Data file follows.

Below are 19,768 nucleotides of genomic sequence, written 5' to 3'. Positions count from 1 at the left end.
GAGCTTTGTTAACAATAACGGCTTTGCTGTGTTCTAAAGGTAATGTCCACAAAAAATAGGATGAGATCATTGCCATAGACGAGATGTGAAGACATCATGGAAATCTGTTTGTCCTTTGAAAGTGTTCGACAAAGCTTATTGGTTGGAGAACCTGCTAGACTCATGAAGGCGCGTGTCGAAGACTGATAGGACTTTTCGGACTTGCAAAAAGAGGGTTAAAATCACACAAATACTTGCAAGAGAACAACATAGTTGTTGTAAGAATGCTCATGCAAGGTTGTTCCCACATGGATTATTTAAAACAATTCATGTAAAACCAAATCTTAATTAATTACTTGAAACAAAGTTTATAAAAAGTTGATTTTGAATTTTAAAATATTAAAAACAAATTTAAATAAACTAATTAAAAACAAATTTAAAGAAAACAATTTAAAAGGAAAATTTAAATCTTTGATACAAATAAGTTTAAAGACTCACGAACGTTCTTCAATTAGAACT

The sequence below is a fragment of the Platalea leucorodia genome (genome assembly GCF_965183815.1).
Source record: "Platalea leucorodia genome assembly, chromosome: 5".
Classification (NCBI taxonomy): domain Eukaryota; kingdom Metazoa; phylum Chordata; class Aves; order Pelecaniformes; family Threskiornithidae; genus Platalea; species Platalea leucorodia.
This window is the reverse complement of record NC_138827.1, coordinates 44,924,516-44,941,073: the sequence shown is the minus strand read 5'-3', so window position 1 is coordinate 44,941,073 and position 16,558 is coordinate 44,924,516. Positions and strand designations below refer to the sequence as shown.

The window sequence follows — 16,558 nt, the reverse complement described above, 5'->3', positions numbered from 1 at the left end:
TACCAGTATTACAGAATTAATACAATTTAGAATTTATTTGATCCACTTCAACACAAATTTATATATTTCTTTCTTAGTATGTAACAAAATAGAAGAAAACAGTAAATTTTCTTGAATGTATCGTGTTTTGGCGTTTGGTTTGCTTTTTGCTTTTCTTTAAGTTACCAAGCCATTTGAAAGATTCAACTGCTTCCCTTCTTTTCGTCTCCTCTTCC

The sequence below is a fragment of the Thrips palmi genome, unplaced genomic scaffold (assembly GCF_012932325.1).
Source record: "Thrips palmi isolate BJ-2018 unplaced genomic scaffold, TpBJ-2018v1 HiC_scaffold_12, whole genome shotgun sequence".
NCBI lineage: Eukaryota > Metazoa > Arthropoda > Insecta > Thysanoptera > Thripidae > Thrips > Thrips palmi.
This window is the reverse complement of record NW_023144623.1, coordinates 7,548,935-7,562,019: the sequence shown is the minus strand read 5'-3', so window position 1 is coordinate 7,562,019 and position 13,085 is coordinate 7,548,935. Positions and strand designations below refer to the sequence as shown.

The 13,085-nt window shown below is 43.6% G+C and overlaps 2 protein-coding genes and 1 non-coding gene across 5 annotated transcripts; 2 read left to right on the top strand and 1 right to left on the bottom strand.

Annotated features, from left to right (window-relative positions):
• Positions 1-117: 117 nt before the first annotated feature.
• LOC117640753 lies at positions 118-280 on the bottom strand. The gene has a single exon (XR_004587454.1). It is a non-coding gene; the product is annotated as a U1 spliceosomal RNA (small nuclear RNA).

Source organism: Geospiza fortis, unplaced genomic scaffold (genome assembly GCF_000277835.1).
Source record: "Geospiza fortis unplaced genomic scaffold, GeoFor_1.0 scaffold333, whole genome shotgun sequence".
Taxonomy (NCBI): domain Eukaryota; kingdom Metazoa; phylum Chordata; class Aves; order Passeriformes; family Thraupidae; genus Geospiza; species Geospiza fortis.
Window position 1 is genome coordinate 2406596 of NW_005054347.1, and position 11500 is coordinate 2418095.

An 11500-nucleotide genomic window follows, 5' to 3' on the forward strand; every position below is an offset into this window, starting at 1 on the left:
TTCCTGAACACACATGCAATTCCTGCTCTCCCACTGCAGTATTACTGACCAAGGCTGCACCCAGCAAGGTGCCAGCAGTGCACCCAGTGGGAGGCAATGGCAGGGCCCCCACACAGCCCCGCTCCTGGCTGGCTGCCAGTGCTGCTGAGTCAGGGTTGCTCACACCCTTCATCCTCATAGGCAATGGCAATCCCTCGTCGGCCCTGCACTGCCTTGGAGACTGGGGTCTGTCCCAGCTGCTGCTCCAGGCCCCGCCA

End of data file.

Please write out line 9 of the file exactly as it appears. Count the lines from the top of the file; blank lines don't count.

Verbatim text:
The sequence below is a fragment of the Thrips palmi genome, unplaced genomic scaffold (assembly GCF_012932325.1).